These factors alone would have changed the game. But Trump went much further. Basic information about asylum seekers was also compromised. Beginning in 2019, thousands of asylum applications simply went unreported (p. 45). The authors quote the Transactional Records Access Clearinghouse (TRAC) at Syracuse University, which hitherto had received data from the government on immigration court decisions. Suddenly that data was not being provided. TRAC concludes that new government-supplied statistics must be considered “suspect” (p. 45). At the heart of every functioning democracy is public access to government activity. Denying access to basic data is, to say the least, a huge step in a troubling direction.
The End of Asylum is not a “political” book. That is, it is not an ideologically motivated indictment of the policy agenda or dogma of the Trump-led Republican Party. Written by law professors at Georgetown and Temple University, this is a scholarly, nuanced work of social science. If anything, the style—short, dense chapters recounting policy changes—will limit its popularity. This is not a journalistic account chock-full of heartrending stories of individuals brutalized by a new policy regime. The authors stay firmly in the academic wheelhouse, sticking to the hard data, tracking the oft-byzantine passage of new initiatives and legal cases, and graphing the numbers of individuals affected. The advantage of this approach is that there is little room for debate here. Clearly, the Trump administration dismantled America’s asylum policy by undermining the means formerly used by refugees to legally come into our country. The disadvantage of this academic approach is that it might be harder to access for a lay reader unfamiliar with the style. The brevity of the book, and the concision with which the data is presented, however, should lower the readability barrier for a mass audience.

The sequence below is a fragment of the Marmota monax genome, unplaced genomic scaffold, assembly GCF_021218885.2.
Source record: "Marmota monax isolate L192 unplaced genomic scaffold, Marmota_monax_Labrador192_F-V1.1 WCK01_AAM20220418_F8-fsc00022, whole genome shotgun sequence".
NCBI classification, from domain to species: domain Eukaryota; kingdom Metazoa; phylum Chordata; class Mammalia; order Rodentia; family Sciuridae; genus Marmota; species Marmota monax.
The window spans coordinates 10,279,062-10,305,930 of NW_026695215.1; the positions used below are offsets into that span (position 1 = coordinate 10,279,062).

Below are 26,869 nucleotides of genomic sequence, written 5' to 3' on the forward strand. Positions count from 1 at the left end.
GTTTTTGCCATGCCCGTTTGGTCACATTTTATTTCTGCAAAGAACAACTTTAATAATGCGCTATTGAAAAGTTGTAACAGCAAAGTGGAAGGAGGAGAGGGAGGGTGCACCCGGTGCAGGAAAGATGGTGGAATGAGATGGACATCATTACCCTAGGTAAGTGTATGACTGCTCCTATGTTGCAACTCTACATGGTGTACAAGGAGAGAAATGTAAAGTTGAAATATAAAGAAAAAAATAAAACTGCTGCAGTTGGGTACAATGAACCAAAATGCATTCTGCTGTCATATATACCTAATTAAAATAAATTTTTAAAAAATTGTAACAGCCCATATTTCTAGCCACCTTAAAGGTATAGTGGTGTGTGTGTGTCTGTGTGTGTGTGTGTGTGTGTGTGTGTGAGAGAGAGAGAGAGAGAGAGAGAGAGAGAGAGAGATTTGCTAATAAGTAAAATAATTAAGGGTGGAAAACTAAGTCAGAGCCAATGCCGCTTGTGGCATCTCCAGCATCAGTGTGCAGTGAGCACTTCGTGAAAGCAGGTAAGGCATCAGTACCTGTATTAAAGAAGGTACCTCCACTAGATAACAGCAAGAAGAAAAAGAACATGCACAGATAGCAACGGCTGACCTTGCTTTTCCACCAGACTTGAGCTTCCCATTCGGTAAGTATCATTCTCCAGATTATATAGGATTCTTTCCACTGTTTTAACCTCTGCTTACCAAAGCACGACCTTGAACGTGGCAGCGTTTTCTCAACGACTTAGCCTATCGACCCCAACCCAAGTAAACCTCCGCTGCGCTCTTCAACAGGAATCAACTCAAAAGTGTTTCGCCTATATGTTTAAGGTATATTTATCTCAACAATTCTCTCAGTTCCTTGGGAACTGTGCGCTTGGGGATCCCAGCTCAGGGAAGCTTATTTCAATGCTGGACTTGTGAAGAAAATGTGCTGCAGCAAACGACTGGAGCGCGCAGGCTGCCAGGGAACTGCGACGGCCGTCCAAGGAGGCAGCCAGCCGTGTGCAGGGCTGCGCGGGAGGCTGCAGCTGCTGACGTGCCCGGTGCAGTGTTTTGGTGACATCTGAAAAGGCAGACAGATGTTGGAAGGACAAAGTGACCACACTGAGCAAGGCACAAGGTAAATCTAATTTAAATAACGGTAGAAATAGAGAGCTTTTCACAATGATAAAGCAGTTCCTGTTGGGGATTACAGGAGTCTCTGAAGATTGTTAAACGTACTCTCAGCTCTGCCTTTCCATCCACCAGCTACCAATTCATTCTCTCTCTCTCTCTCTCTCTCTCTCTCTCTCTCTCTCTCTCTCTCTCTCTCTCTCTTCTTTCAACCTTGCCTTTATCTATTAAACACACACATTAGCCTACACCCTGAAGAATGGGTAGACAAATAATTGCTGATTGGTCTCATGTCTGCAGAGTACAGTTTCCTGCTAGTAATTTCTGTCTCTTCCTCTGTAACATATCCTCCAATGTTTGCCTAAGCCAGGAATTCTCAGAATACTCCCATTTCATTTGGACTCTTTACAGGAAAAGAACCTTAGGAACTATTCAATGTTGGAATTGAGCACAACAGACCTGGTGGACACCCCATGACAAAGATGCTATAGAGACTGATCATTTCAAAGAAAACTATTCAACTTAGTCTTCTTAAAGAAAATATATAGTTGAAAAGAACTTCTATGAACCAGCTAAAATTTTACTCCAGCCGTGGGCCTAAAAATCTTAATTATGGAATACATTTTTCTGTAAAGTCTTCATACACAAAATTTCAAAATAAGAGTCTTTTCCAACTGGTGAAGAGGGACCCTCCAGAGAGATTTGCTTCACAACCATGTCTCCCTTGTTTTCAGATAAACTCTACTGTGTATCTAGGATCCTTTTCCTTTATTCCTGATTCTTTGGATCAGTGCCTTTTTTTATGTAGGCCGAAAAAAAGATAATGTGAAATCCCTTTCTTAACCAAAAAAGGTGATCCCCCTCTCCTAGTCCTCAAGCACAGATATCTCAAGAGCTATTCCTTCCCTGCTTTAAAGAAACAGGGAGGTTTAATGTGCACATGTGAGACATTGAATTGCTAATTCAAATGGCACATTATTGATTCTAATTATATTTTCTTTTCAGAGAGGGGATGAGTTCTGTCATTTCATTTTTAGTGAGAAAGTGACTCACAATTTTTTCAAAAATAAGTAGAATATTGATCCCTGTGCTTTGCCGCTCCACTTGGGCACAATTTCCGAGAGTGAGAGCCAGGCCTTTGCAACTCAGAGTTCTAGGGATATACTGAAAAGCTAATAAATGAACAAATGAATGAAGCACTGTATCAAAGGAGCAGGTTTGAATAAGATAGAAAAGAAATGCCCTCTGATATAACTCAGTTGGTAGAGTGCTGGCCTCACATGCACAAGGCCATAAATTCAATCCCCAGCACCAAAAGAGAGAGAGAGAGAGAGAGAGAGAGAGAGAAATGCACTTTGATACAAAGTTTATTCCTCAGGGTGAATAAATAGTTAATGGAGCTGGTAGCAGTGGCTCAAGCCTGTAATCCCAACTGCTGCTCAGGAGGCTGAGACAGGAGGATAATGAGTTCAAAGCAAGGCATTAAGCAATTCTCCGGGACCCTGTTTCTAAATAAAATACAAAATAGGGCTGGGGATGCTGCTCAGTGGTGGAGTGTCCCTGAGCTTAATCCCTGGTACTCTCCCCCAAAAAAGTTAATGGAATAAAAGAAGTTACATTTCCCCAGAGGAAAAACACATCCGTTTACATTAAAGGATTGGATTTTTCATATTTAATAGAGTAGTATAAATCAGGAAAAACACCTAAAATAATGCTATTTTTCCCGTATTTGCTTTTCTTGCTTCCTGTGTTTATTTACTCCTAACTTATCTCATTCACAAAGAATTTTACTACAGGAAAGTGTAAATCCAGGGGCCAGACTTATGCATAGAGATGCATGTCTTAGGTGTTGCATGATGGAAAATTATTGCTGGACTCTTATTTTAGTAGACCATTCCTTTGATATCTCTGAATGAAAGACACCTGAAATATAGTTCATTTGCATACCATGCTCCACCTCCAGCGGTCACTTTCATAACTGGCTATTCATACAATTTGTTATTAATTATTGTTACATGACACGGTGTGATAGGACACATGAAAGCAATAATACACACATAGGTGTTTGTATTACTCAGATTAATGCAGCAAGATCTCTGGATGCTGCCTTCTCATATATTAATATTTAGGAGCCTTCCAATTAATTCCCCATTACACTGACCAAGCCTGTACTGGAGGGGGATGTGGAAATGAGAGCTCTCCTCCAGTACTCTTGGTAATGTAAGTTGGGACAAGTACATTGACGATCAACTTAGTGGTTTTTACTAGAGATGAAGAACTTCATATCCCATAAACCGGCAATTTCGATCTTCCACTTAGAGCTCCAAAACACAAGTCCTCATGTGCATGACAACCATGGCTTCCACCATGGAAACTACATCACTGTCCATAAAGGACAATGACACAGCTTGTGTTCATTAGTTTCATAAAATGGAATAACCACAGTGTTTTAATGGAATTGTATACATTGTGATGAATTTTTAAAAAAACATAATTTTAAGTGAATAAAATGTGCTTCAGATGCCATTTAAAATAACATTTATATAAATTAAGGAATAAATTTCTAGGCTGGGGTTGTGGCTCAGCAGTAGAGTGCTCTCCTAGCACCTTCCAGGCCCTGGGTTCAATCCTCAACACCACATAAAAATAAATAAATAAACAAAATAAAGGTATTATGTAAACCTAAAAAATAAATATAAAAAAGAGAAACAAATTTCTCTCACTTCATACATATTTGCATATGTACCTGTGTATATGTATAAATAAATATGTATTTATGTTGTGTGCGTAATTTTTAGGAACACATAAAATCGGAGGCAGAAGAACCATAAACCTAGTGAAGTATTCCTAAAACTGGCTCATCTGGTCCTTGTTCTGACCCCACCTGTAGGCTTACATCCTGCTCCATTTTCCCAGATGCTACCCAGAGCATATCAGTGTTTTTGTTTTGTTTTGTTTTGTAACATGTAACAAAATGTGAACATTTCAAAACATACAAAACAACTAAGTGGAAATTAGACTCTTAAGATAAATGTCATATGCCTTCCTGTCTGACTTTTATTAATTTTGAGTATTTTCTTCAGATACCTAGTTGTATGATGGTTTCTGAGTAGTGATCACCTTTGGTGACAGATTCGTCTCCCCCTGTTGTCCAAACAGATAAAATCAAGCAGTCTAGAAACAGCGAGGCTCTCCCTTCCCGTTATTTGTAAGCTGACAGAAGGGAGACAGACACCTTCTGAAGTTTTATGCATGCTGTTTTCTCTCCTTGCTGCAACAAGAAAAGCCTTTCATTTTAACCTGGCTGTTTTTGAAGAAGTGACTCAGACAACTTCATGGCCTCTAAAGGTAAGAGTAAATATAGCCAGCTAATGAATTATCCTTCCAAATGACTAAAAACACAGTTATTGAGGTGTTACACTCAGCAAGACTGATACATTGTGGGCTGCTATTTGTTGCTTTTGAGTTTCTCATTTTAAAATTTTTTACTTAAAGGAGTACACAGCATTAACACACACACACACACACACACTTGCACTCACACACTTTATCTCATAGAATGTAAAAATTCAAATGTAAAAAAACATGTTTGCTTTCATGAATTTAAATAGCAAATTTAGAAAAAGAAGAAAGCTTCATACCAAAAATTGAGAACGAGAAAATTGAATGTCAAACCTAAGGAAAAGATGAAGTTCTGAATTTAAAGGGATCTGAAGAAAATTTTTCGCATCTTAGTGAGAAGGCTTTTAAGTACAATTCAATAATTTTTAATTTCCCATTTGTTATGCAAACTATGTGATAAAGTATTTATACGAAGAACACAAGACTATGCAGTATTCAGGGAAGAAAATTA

One of the biggest contributions of The End of Asylum is the way the authors comprehensively cover the myriad ways the Trump administration systematically dismantled America’s asylum system. Amidst the whirlwind of tweetstorms and chaos that churned through the daily news cycle during Trump’s time in office, many behind-the-scenes policy shifts went unnoticed. While high-profile outrages like the Family Separation Pilot Program garnered headlines, lesser-known, smaller changes in the application process and in legal interpretations accumulated, entailing a devastating onslaught to the asylum-seeking process. Similarly, as the confusion of the 2020 election kept people riveted to their TV and phone screens, many missed the fact that up until the very last minute, literally including the day of the election, the Trump administration continued to hammer through new hurdles for refugees. By placing all of these policy changes in a chronological and coherent order, The End of Asylum makes brilliantly clear the destruction wrought on the Refugee Act. This coverage makes this book simultaneously a solid recent history and a heroic act of reportage.
The authors end by offering a few concrete suggestions for fixing our besieged asylum system. This includes detaining only those refugees considered flight risks, in places with adequate ambient temperature (ending the so-called hielera, or refrigerator rooms), settling pending litigation, and repealing the wave of anti-asylum regulations. Notably, the authors argue that true reform must involve more than just one president undoing the damage of another president. After all, the next chief executive could simply follow Trump’s playbook and go back on the attack. The best solution, they conclude, is for a humane, comprehensive system of asylum laws, passed by Congress. This is certainly the most democratic answer.
. Thomas Paine, Common Sense (Mineola, NY: Dover Publications, 1997), 20, 51.
. Gregory Eiselein, ed., Emma Lazarus: Selected Poems and Other Writings (Toronto: Broadview, 2002), 233.
If there is additional discussion of this review, you may access it through the network, at: https://networks.h-net.org/h-diplo.
Troy Rondinone. Review of Schoenholtz, Andrew Ian; Ramji-Nogales, Jaya; Schrag, Philip G., The End of Asylum.
H-Diplo, H-Net Reviews.